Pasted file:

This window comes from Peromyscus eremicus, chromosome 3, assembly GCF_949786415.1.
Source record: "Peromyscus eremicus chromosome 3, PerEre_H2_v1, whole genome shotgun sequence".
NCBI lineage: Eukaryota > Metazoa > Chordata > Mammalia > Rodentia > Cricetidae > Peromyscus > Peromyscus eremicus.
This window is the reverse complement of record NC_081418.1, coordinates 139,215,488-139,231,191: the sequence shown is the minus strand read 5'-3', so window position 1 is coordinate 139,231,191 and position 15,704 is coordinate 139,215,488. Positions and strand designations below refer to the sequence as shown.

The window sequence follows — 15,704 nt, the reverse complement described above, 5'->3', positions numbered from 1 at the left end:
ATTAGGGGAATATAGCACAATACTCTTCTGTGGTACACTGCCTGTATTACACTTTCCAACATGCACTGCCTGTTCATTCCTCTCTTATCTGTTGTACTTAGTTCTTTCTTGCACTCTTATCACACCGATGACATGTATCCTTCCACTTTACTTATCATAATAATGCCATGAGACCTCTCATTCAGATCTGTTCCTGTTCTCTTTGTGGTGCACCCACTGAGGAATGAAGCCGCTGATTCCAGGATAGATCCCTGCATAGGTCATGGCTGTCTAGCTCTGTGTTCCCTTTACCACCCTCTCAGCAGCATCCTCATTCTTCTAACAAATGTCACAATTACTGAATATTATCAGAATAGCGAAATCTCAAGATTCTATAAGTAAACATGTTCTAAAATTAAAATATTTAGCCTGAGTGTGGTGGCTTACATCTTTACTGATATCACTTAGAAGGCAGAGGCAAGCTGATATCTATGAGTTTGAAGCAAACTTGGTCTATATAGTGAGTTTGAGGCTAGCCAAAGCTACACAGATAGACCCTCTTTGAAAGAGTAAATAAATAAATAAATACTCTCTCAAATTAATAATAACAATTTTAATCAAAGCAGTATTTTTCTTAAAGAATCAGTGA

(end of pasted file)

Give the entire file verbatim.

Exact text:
This window comes from Peromyscus eremicus, chromosome 3, assembly GCF_949786415.1.
Source record: "Peromyscus eremicus chromosome 3, PerEre_H2_v1, whole genome shotgun sequence".
NCBI lineage: Eukaryota > Metazoa > Chordata > Mammalia > Rodentia > Cricetidae > Peromyscus > Peromyscus eremicus.
This window is the reverse complement of record NC_081418.1, coordinates 139,215,488-139,231,191: the sequence shown is the minus strand read 5'-3', so window position 1 is coordinate 139,231,191 and position 15,704 is coordinate 139,215,488. Positions and strand designations below refer to the sequence as shown.

The window sequence follows — 15,704 nt, the reverse complement described above, 5'->3', positions numbered from 1 at the left end:
ATTAGGGGAATATAGCACAATACTCTTCTGTGGTACACTGCCTGTATTACACTTTCCAACATGCACTGCCTGTTCATTCCTCTCTTATCTGTTGTACTTAGTTCTTTCTTGCACTCTTATCACACCGATGACATGTATCCTTCCACTTTACTTATCATAATAATGCCATGAGACCTCTCATTCAGATCTGTTCCTGTTCTCTTTGTGGTGCACCCACTGAGGAATGAAGCCGCTGATTCCAGGATAGATCCCTGCATAGGTCATGGCTGTCTAGCTCTGTGTTCCCTTTACCACCCTCTCAGCAGCATCCTCATTCTTCTAACAAATGTCACAATTACTGAATATTATCAGAATAGCGAAATCTCAAGATTCTATAAGTAAACATGTTCTAAAATTAAAATATTTAGCCTGAGTGTGGTGGCTTACATCTTTACTGATATCACTTAGAAGGCAGAGGCAAGCTGATATCTATGAGTTTGAAGCAAACTTGGTCTATATAGTGAGTTTGAGGCTAGCCAAAGCTACACAGATAGACCCTCTTTGAAAGAGTAAATAAATAAATAAATACTCTCTCAAATTAATAATAACAATTTTAATCAAAGCAGTATTTTTCTTAAAGAATCAGTGA